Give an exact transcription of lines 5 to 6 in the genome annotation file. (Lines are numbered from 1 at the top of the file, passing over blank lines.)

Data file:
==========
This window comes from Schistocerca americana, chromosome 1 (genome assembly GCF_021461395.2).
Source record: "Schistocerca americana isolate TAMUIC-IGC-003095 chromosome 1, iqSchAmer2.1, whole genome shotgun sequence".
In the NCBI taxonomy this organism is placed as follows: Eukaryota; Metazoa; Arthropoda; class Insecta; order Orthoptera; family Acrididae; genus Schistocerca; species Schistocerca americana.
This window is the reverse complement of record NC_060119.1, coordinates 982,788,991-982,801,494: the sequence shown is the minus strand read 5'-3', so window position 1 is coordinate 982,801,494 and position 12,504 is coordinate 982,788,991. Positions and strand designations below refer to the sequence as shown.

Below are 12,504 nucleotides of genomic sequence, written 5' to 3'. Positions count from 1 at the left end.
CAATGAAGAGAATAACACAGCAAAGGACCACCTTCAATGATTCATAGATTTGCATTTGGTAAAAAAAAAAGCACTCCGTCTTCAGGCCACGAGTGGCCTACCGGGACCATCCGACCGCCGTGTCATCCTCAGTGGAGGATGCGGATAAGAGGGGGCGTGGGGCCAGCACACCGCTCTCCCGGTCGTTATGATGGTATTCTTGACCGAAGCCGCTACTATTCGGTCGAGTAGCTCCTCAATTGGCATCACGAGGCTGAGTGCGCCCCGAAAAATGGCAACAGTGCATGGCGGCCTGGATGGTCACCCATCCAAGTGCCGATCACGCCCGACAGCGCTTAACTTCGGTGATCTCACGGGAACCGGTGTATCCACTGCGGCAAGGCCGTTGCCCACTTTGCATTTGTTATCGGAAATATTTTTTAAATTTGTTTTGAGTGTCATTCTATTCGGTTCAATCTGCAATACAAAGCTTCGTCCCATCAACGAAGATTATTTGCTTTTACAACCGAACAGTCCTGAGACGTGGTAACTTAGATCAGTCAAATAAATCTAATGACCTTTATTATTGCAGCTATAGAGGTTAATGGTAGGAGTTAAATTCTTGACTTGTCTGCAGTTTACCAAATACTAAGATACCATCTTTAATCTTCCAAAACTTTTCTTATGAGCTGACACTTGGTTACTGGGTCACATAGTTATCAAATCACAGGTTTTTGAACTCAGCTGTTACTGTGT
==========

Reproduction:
Below are 12,504 nucleotides of genomic sequence, written 5' to 3'. Positions count from 1 at the left end.
CAATGAAGAGAATAACACAGCAAAGGACCACCTTCAATGATTCATAGATTTGCATTTGGTAAAAAAAAAAGCACTCCGTCTTCAGGCCACGAGTGGCCTACCGGGACCATCCGACCGCCGTGTCATCCTCAGTGGAGGATGCGGATAAGAGGGGGCGTGGGGCCAGCACACCGCTCTCCCGGTCGTTATGATGGTATTCTTGACCGAAGCCGCTACTATTCGGTCGAGTAGCTCCTCAATTGGCATCACGAGGCTGAGTGCGCCCCGAAAAATGGCAACAGTGCATGGCGGCCTGGATGGTCACCCATCCAAGTGCCGATCACGCCCGACAGCGCTTAACTTCGGTGATCTCACGGGAACCGGTGTATCCACTGCGGCAAGGCCGTTGCCCACTTTGCATTTGTTATCGGAAATATTTTTTAAATTTGTTTTGAGTGTCATTCTATTCGGTTCAATCTGCAATACAAAGCTTCGTCCCATCAACGAAGATTATTTGCTTTTACAACCGAACAGTCCTGAGACGTGGTAACTTAGATCAGTCAAATAAATCTAATGACCTTTATTATTGCAGCTATAGAGGTTAATGGTAGGAGTTAAATTCTTGACTTGTCTGCAGTTTACCAAATACTAAGATACCATCTTTAATCTTCCAAAACTTTTCTTATGAGCTGACACTTGGTTACTGGGTCACATAGTTATCAAATCACAGGTTTTTGAACTCAGCTGTTACTGTGT